Q: You previously directed the Season 3 Finale, “Get Behind the Mule.” What was your favorite moment from that episode?
A: I came into this show as a viewer first, so for me to get a chance to put Cullen Bohannon and the Swede together again towards the end of last season, knowing the audience was waiting for it, was a real thrill for me. That was one of my favorite parts, and definitely a highlight.
A: It was really nice, because it’s so much easier once you’ve actually done it and you understand the vibe. Suddenly you know all these faces and how the game works and you feel like you’re a part of the community. That’s always a nice thing.
Q: Is gearing up to direct an episode of a television drama at all similar to preparing for a play? How so?
A: It is similar in the sense that you must prepare. The more prepared you are, the better off you are in the moment because there’s the pressure of the clock, especially in television. I always find that time pressure is much greater than in theater. You’re shooting in a quick time frame, and there are so many storylines. You have to really be on your toes. There’s an energy on a TV set that I don’t find in the theater, and I think it’s thrilling.
Q: If Hell on Wheels was adapted for the stage, what do you think it would be like?
A: As a stage show, I think it would be a difficult one because so much of Westerns rely on the landscape. It’s all about going from a close-up to an amazing vista of open range. That’s a really hard thing to show on the stage.
Q: Are there any Hell on Wheels characters you would love to see in a play?
There are lot of people who I think would make great characters on the stage. I love the character of Eva, and I love where Cullen has come from and his story. Elam has always been fascinating to me. I love where they seem to be going with Mickey, and Durant is a very fun foil. There are a lot of new people too — I love John Campbell, who Jake Weber plays.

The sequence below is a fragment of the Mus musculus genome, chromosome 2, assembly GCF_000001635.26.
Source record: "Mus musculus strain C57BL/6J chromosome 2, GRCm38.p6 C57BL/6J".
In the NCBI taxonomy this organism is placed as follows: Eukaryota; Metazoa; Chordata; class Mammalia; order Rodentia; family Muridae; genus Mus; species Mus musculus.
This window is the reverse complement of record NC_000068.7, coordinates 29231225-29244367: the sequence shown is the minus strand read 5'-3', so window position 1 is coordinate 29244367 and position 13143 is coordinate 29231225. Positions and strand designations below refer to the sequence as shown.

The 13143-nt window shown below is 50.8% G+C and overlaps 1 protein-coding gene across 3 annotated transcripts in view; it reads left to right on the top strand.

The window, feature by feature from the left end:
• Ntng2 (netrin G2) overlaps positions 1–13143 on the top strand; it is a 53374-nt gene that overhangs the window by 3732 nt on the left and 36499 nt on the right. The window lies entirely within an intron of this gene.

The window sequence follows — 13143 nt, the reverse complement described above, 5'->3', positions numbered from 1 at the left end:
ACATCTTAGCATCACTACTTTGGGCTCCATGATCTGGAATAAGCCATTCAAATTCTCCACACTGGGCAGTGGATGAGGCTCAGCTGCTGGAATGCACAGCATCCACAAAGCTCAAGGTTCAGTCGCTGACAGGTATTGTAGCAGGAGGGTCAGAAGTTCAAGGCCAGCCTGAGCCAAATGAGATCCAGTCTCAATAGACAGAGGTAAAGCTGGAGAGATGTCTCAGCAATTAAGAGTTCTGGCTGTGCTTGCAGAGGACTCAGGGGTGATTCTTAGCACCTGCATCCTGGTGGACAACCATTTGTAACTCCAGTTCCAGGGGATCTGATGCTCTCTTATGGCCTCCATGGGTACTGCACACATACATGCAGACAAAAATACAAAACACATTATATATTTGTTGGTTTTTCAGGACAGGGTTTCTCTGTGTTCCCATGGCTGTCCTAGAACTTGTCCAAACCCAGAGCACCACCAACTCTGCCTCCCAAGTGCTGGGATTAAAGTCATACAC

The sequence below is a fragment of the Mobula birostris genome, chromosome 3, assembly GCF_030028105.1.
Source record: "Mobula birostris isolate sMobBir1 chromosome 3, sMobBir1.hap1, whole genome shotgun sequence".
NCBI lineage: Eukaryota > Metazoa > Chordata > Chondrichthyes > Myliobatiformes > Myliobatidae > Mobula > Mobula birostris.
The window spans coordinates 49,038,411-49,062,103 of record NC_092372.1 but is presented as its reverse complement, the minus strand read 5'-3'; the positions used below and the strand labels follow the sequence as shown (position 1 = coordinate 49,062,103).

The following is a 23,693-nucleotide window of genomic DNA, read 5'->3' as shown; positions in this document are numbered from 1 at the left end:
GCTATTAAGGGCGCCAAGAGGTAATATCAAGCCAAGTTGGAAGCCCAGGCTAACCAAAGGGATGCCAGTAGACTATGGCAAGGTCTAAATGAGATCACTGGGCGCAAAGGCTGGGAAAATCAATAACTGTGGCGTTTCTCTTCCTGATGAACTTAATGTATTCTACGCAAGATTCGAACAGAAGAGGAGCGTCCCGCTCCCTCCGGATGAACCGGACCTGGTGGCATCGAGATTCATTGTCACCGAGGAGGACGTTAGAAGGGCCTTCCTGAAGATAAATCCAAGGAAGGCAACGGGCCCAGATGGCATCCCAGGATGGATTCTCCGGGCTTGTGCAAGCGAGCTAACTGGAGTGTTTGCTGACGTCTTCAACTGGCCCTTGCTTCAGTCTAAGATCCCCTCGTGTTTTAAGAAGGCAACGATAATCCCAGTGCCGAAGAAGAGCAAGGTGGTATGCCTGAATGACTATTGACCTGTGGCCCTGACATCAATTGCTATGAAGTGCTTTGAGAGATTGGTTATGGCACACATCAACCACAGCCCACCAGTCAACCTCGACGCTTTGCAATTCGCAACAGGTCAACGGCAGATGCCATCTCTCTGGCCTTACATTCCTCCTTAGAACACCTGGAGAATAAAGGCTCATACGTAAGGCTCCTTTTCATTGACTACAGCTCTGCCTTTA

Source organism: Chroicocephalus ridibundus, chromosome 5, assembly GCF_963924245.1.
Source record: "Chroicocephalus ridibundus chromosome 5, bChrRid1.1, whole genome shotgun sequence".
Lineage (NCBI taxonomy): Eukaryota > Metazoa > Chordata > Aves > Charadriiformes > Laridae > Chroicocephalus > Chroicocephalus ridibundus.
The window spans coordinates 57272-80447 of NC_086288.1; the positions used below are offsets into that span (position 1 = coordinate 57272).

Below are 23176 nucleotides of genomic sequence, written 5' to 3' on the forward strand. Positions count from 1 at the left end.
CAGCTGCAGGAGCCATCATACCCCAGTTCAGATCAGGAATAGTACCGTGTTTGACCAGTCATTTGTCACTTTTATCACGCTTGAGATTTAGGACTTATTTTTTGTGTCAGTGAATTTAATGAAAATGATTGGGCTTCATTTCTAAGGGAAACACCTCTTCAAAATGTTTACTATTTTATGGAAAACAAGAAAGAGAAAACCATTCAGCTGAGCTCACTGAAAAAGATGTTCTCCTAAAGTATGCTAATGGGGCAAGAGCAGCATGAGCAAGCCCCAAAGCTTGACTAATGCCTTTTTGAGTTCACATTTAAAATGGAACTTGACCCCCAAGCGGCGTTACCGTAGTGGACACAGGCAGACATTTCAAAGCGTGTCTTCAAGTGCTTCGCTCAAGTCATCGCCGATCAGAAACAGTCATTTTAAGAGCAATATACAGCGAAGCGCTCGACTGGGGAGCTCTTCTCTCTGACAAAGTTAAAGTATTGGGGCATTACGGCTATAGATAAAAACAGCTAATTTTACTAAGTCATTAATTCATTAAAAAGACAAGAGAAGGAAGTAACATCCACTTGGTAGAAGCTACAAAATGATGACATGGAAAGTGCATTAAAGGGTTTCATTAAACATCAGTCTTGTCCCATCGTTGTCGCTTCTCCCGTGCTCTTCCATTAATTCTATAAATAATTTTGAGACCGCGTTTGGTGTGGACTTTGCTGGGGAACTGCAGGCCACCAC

Q: How does your experience in theater help inform your work in television?
A: One of the reasons you have a director on set is because the actors need someone there to support them, even though they’ve been doing these roles for three or four years now. With my background in theater, you’ll find me talking to the actors and working on their performance. When you’re surrounded by really good people who are creating the show, you know you’re covered, so mostly I’m there to help the actors with any spots where they have difficulty with the telling of the story.
Q: Your filmography is a mix of genres — crime, Westerns, comedy. Do you have a preference?
A: I don’t. As a writer, I’ve been trying to create a particular voice in the theater, but film-wise, I’ve had the opportunity to do a lot of different types of things. They’re all very interesting, though I find comedy is really hard to do, because it takes a particular talent and a strong cast. With thrillers, you need a lot of material to create tension. I’ve learned along the way how all of these things work and what they need. I think I’m at my best telling a mostly dramatic story.
Q: You’re currently working on a film, Dirty Weekend, with Phil Burke (Mickey McGinnes). What can you tell us about it?
A: It’s a small film that I wrote and directed. I thought there was a role he might be good for, and he agreed to come to Mexico and shoot it. It was fun to have him do something very different than what he does on Hell on Wheels. I use a lot of people a number of times over in works I’ve done both on stage and on screen in film. It was great. He’s a really easy guy to be around and work with.
Read an interview with Christopher Heyerdahl, who plays the Swede on Hell on Wheels.